How Many Guitars Do You Really Need?

How Many Guitars Do You Really Need

How Many Guitars Do You Really Need?

Let’s start by acknowledging “How Many Guitars Do You Really Need?” is obviously budget dependant; then immediately disregard the real world and start daydreaming (just in case you actually do win lotto).

From what I’ve observed, there seems to be a few catagories of guitar owner:

  1. Musicians who consider guitars as tools to do a job
  2. Collectors who consider them art or an investment but don’t play them
  3. And the rest of us who fall somewhere in between

I’m jealous of those who live in group 1, I think my life would be so much simpler if I lived in group 1; I know I’d be a better player. I also understand those in group 2 as I too can appreciate the works of art that guitars can be, I just wish my PRS held its value like a Gibson does.

However, I fall into that last group; and if I’m honest, I’m a hobbyist with more gear than talent. I’m also a complete gear head who genuinely finds the blend of aesthetics and technical specifications endlessly fascinating.

I’ve read posts on this subject before that talk about the practical points, such as different sounds or just having a spare axe. But I think the need vs want is definitely blurred by the emotional element. To me, the subtext of the question is “how many guitars do I need to own for the GAS (Gear Acquisition Syndrome) to subside?”. And that is something I feel qualified to answer.

Over the years I have tried to decrease my guitars down to what my family thought was a sensible number, but every time I bought and sold stuff I ended up with 1 more guitar than when I started. What I do know is that my guitar collection hovered around half a dozen for years, but since its been an even 10, that emotional void where GAS consumes your thoughts, seems to have disappeared (at least for now). Now I’m not saying you need 10 guitars, 10 just happens to be my number and your mileage will certainly vary.

I also think its not about the number of guitars at all, but what is offered by the guitars you do have. Which means it’s plausible to get the same results from fewer guitars (if I sat down and thought about it and could have a do-over with hindsight).

With that many guitars, have you found the perfect guitar yet?

Honestly, no. There is something I love and hate about all of my guitars. I think my Schecter KM-6 is as close as I’ll get in a production model though.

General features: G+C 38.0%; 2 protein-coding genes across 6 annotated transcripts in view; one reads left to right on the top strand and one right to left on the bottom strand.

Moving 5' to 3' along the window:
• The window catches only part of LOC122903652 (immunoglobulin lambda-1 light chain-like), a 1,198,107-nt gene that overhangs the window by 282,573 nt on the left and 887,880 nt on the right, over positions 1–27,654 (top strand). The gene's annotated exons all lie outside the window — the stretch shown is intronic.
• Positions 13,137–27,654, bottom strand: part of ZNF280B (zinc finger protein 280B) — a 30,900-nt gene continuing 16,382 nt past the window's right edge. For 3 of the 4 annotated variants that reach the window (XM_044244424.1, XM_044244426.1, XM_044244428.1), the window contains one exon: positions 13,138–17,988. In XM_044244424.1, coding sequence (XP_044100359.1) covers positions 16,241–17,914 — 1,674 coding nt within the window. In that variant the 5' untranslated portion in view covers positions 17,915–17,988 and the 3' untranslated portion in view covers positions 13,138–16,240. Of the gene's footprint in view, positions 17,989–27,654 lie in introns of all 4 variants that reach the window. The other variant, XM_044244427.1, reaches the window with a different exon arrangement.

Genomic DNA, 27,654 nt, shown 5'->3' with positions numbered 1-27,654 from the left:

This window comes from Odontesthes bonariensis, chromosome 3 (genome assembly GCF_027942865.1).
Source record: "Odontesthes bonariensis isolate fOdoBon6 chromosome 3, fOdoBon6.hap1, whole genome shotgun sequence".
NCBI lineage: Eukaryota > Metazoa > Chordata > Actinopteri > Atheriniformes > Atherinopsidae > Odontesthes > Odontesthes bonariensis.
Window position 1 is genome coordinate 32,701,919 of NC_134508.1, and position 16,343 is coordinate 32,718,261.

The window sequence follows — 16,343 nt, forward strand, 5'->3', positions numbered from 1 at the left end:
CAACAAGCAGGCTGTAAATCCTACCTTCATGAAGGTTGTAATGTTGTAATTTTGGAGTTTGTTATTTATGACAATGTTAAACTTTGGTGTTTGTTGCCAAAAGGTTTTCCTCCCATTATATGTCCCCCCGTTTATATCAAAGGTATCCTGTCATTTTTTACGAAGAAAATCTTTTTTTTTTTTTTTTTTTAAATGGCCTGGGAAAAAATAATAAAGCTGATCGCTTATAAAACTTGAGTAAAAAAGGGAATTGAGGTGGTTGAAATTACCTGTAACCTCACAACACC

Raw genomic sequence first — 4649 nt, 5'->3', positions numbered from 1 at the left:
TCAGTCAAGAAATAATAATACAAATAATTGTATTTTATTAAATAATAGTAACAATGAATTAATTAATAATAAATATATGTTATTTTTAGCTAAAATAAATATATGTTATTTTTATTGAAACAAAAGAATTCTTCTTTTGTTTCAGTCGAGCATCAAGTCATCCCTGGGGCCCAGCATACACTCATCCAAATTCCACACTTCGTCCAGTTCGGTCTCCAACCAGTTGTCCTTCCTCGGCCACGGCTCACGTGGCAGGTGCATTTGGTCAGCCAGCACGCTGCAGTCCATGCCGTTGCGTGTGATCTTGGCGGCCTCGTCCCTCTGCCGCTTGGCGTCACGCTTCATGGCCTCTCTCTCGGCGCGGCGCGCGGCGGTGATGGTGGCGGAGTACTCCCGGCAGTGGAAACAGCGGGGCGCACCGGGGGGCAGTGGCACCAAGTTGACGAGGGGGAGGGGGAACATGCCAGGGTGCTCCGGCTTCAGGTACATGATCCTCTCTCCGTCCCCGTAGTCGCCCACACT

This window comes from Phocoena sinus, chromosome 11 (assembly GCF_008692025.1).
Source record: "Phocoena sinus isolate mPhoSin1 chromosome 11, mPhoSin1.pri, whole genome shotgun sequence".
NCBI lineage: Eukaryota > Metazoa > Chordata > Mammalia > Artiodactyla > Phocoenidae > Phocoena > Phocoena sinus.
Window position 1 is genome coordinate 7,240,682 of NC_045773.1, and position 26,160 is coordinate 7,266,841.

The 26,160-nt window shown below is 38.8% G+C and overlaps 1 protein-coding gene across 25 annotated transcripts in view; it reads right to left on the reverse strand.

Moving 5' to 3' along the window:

So ignoring brands and marketing hype, I’ll try and breakdown what I love / hate about my guitars:

Body ShapesSinglecut
Number of Strings67
Bridge TypesFixedTremolos
Scale Length25" to 28"Less than 25"
Black bobbins
Black covers
Ivory pickup rings
No pickup rings
Single Coils
Zebra bobbins
Chrome / Nickel covers
Cream pickup rings
Pickup Selector3 Way Toggle3 and 5 Way Blades
Controls1 Volume / 1 Tone2 Volume / 2 Tone
Push/Pull PotsNoneCoil Tap/Split
Neck JointSetBolt-on
Neck CarveC Shape (or in that ball park)Wizard
FretboardEbony, Maple or Rosewood (dark in colour)Anything too light in colour or streaky
Fretboard Radius9.5" to 16"Less than 9.5" or more than 16"
Frets24 Frets
Stainless Steel
Jumbo or Larger
22 Frets or Less
Smaller than Jumbo
Offset Dots
No Inlays
Black Center Dots
Luminescent Side Dots
Center Dots
Non-Luminescent Side Dots
BindingReveal BindingFretboard Binding
NutGraphtech or PRS
Dark in colour
Bone or plastic
Light in colour
Headstock Shape3 a Side6 in-line
ComfortArched Top
Belly Carve
Heel Carve
Forearm Carve
Slab Bodies
No Carves
Overall WeightLightHeavy

As you can see, I’ve learned enough about what guitar features I like to build a custom guitar – not that I will ever be able to afford that. Plus, I much prefer to see the finished product before forking over cash for it.

So what is your dream guitar?

Using a PRS CE24 as the base (because its body is thinner than the McCarty and the top carve is shallower) and customised as follows: satin faded grey-black finish with natural back/neck, maple set neck, ebony fretboard, mother of pearl bird inlays, adjustable stoptail bridge, stainless steel frets and Seymour Duncan pickups with the McCarty control layout – THAT is the perfect guitar for me. Sadly I couldn’t get that even with a custom order as PRS don’t do stainless steel frets. And this is as good a time as any to mention: I hate tremolo bridges of every kind!

So if none of your guitars are perfect, why keep them?

I think each guitar being perfectly imperfect is part of the appeal; it shakes things up a bit. Ironically, if I did have a custom guitar made from the features I like, I know I wouldn’t be happy with just 1 guitar. Guitarists are complicated creatures.

This is all very interesting (*cough* contradictory *cough*), but how can I justify owning multiple guitars to my other half? They’re not going to buy this emotion crap.

  • Redundancy: You need a spare
  • Pickups: Single coils vs Humbuckers – they sound very different
  • Scale Length: 6 String Baritone vs 7 String – if you like heavy music, you need one of these to compliment your regular scale length guitars
  • Tunings: Even with locking tuners, tuning is a total pain, so it’s just easier to keep guitars in the tunings you use
  • Acoustic: For inspirational power chords and nearby campfires

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Comment (1)

  • Denny Reply

    Mine always seems to be around 6. I don’t know why but it seems to be the case. What I don’t understand is having multiples of the same guitar. Sure a tele can be configured lots of different ways but you see people with multiples of just the 1 or 2 single coils. That doesn’t make sense to me. I’ve got 6 electrics and they’re all different. Scales, construction, pups etc. I prefer variety. An artist needs tools plural!

    June 20, 2020 at 1:19 pm

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